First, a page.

The Department of Homeland Security has designated Ukraine for Temporary Protected Status as of March 1, 2022. This status is used to provide protection for immigrants who may be at risk if they were required to return to their home countries. Ukrainian immigrants who have resided in the U.S. since March 1, 2022 will be protected against deportation. Those who apply for Temporary Protected Status may obtain employment authorization, and they may also receive authorization to travel internationally and return to the U.S. Temporary Protected Status for Ukraine will remain in effect for 18 months, and if necessary, it may be extended in the future.

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DuPage County immigration lawyerImmigrants who are looking to come to the United States or those who are already in the country and are seeking permanent resident status will need to meet many different requirements. The process of applying for a visa or Green Card can be complicated, and there are a variety of factors that may affect a person’s ability to enter or remain in the country. Claims that a person has committed marriage fraud can play a significant role in immigration cases, and immigrants and their family members will need to understand when these issues may arise and how they may be overcome.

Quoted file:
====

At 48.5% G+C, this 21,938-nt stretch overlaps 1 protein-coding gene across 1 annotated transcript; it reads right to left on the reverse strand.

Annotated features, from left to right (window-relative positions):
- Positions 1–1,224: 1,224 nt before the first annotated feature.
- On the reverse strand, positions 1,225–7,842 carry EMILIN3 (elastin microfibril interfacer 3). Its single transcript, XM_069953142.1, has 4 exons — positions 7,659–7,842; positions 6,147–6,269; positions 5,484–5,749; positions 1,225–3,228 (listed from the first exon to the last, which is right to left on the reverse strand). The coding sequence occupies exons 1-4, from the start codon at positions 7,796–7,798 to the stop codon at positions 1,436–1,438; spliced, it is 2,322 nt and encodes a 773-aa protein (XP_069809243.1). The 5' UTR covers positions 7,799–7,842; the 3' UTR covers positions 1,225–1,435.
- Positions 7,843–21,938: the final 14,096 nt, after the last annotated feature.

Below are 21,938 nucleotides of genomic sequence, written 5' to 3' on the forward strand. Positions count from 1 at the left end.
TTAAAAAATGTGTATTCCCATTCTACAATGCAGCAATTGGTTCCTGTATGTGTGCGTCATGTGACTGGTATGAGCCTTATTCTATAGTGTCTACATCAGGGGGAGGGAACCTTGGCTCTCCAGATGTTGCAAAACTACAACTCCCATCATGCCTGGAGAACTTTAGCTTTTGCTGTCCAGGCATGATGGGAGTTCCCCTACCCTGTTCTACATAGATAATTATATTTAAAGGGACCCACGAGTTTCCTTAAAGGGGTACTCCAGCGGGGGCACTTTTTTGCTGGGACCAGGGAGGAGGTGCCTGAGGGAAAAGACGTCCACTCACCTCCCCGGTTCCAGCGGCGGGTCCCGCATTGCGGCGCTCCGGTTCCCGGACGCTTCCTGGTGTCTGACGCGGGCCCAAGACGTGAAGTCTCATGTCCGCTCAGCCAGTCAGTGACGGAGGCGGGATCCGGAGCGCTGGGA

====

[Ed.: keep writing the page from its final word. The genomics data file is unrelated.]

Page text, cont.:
What Is Marriage Fraud?

Family-based immigration is one of the most common avenues that may provide a person with authorization to enter the United States and take steps to become a lawful permanent resident. A U.S. citizen may sponsor a foreign spouse for an immigrant visa, or they may apply for a fiancé visa on behalf of a foreign citizen, allowing the person to come to the United States, get married, and receive a conditional Green Card. However, a couple’s marriage must be bona fide, and a person cannot enter into a marriage for the purpose of bypassing immigration laws.

There are multiple different forms of marriage fraud. In many of these cases, a U.S. citizen may accept a monetary payment or other benefits in return for agreeing to marry a foreign spouse and sponsor them for an immigrant visa. Marriage fraud is a federal crime, and both parties who enter into an illegitimate marriage may face charges for this offense. The penalties for a conviction on marriage fraud charges may include a prison sentence of up to five years and a fine of up to $250,000.